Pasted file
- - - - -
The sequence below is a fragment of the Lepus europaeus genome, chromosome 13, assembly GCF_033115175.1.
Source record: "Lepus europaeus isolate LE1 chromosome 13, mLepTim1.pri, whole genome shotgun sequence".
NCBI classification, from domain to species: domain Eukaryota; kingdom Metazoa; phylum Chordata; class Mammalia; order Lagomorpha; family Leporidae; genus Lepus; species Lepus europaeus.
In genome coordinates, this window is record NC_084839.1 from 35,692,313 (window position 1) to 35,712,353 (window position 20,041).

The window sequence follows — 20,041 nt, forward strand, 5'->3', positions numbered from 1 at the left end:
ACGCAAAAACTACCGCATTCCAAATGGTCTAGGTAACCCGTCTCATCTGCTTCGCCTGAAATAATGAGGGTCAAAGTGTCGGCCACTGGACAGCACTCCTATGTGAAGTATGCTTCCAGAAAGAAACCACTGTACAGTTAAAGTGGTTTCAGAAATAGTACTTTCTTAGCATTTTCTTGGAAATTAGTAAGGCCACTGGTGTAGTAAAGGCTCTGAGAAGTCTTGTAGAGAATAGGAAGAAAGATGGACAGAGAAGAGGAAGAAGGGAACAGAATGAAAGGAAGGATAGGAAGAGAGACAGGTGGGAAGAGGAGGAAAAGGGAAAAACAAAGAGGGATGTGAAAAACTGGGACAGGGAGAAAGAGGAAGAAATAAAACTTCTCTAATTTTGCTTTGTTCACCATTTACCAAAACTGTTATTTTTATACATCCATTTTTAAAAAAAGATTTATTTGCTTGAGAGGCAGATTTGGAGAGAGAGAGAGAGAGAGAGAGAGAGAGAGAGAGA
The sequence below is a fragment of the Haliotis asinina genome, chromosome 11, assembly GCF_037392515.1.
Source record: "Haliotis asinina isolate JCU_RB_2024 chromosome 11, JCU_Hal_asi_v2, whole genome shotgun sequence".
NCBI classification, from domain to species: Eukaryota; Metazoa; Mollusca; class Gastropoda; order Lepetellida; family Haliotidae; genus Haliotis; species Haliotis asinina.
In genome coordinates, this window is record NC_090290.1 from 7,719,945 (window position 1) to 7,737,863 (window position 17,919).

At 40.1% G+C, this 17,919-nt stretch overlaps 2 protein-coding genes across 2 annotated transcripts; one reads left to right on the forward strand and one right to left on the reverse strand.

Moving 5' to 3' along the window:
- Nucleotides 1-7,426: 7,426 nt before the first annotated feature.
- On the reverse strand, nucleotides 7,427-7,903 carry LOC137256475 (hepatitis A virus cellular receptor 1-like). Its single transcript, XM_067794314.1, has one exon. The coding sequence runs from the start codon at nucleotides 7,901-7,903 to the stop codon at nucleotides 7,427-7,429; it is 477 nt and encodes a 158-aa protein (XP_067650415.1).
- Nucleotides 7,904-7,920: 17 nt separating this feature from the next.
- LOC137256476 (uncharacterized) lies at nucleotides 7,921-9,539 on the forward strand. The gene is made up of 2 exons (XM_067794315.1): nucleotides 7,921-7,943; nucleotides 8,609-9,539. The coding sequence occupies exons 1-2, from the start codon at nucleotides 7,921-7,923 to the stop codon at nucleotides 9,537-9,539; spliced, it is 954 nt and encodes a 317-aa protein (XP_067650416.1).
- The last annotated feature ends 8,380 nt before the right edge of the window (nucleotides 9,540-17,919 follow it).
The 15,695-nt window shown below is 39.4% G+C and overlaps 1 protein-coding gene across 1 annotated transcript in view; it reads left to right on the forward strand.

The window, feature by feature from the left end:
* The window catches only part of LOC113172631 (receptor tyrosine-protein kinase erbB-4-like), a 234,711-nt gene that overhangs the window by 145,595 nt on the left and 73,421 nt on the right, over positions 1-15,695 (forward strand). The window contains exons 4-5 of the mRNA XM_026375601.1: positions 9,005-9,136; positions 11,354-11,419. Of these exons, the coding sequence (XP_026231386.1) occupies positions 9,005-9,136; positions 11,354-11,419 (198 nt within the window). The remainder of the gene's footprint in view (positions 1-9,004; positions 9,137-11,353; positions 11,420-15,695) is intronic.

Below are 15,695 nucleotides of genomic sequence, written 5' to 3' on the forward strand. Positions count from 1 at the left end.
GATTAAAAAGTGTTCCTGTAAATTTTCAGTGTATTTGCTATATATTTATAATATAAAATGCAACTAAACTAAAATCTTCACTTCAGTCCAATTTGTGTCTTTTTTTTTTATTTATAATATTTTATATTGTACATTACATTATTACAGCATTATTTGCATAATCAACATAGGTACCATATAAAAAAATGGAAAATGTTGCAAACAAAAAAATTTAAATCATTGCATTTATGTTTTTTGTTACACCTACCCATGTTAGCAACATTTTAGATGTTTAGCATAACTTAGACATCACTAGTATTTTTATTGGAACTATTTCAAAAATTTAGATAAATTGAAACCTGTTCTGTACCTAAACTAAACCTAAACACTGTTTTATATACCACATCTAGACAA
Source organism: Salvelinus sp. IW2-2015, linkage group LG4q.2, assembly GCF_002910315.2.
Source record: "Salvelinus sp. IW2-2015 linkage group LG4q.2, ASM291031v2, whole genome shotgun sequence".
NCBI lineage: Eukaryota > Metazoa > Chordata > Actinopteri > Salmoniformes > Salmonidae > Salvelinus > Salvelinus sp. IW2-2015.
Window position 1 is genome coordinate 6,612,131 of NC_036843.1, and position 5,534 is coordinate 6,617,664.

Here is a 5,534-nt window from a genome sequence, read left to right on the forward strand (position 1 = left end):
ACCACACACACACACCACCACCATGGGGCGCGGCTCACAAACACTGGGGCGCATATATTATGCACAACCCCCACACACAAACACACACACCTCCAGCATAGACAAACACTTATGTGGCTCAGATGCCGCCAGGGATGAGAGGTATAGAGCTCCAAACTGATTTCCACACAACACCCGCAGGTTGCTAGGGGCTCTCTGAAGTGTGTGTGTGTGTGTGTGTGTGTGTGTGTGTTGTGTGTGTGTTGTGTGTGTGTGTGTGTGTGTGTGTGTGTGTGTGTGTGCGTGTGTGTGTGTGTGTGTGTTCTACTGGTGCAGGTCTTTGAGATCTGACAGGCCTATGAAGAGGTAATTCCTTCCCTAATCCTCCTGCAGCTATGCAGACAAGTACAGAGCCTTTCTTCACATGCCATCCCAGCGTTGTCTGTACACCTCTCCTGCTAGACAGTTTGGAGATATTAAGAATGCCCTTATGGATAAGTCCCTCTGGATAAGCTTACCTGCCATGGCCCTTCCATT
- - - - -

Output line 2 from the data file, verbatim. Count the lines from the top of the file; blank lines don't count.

Source record: "Lepus europaeus isolate LE1 chromosome 13, mLepTim1.pri, whole genome shotgun sequence".